Off-Topic invites artists, curators, writers, and cultural workers to discuss a subject not directly related to the practice of making art. We would like to welcome Stephanie Burke as our latest guest with her post, “Firestarter”. Stephanie is a Chicago based photographer who graduated from the School of the Art Institute of Chicago in 2009. She currently writes for Bad at Sports, runs Art Talk Chicago and works as the Managing Editor for Chicago Art Magazine.
by: Stephanie Burke
Last night I had a dream: my husband and I were living in an abandoned church in some metropolis. The church was high on a hill overlooking the city. I was sitting in the scrubby grass outside the church, watching the sun go down and listening to talk radio. An announcer cut into my program, saying the mayor had decided to start shutting the power off at night to save money. I looked out over the city to the west, and watched the lights blackout below me as the sun dipped below the horizon. As the last rays of sunlight disappeared, I started thinking about how I was going to build a fire without drawing attention to myself. In mid-thought, I woke up. I rolled over and related my dream to Jeriah, including my quandary as to how to build an un-noticeable fire. Without skipping a beat, he said flatly, “a Dakota Fire Hole, that’s what you’d use.” Yes, that’s what I would use. Knowing how to build things like a Dakota Fire Hole, and a fire in general, is an important part of wilderness and disaster preparedness, a topic of great import to me. Thus, I have decided to dedicate my Bad at Sports Off Topic entry to fire building in context of survivalism.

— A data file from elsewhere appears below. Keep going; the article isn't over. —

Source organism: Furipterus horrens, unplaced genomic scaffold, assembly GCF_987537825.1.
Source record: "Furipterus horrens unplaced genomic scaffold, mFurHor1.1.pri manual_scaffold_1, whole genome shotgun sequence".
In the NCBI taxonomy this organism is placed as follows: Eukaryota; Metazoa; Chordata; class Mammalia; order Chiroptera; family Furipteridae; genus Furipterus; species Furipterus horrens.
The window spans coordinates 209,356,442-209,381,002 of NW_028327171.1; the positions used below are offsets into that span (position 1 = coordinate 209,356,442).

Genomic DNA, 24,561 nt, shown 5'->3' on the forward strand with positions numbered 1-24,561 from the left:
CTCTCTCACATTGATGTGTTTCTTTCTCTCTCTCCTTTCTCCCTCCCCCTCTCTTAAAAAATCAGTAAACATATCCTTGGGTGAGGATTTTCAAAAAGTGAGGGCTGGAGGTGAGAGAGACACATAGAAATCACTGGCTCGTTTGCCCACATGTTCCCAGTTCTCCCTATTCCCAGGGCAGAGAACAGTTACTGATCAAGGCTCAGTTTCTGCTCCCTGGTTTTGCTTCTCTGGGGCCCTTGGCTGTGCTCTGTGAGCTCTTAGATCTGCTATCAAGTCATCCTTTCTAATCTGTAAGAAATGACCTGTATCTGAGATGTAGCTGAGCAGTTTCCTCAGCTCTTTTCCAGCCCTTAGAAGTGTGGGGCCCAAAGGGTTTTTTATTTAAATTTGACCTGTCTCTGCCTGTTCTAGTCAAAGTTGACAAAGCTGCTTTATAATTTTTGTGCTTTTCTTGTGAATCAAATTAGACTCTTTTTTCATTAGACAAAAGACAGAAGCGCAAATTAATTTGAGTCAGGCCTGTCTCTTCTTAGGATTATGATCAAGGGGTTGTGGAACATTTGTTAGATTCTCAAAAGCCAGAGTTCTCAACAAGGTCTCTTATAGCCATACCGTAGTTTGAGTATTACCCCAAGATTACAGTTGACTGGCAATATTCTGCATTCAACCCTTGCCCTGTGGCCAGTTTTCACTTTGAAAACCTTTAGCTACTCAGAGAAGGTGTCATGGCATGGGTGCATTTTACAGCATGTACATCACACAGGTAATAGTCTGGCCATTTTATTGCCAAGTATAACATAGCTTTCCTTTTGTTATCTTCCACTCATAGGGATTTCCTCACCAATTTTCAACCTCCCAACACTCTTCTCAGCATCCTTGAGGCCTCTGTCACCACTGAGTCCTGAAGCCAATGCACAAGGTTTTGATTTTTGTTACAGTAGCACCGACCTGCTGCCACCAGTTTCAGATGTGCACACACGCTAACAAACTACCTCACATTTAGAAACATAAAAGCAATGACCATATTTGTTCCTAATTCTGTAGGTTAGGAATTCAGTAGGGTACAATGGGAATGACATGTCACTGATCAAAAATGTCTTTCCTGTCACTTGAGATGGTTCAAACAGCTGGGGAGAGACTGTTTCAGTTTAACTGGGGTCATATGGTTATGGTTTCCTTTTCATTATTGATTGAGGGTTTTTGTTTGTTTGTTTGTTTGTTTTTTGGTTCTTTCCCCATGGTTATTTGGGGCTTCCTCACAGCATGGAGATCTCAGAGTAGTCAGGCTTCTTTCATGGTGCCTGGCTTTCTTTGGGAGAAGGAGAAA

Fire is one of the most important things you will need in a survival situation. Fires provide heat to dry clothes, warm bodies, cook food, and boil water to destroy pathogens. It also provides light to work by, to use as a signal for rescue, and to aid in general peace of mind. For all these reasons, you need to plan ahead and understand the basics of starting and maintaining fires.
First, you need to understand the needs of a fire. A fire needs three things: fuel, air, and an ignition source (or spark). Fuel is what is feeding the fire, usually in the form of wood, paper, leaves, twigs, etc., and generally, the drier the fuel the better. Overly wet fuel can be used once a fire is going, assuming it has been dried out near the fire before use, or the fire is raging extremely hot. Be careful when gathering your fuel, many parks and wilderness areas have restrictions on wood gathering.
There are three main fuel types you need to gather: tinder, kindling, and denser, long burning material. Starter and kindling are essential to starting a fire (without gasoline or road flares), and it continues to surprise me when a watch people try to start fires without them. If I had a dollar for every time I’ve seen someone crumple up 2 wads of newspaper, cover them with 4 or 5 four-inch diameter logs, then light it expecting a the newspaper to get the logs going, I’d have, like, a few hundred dollars.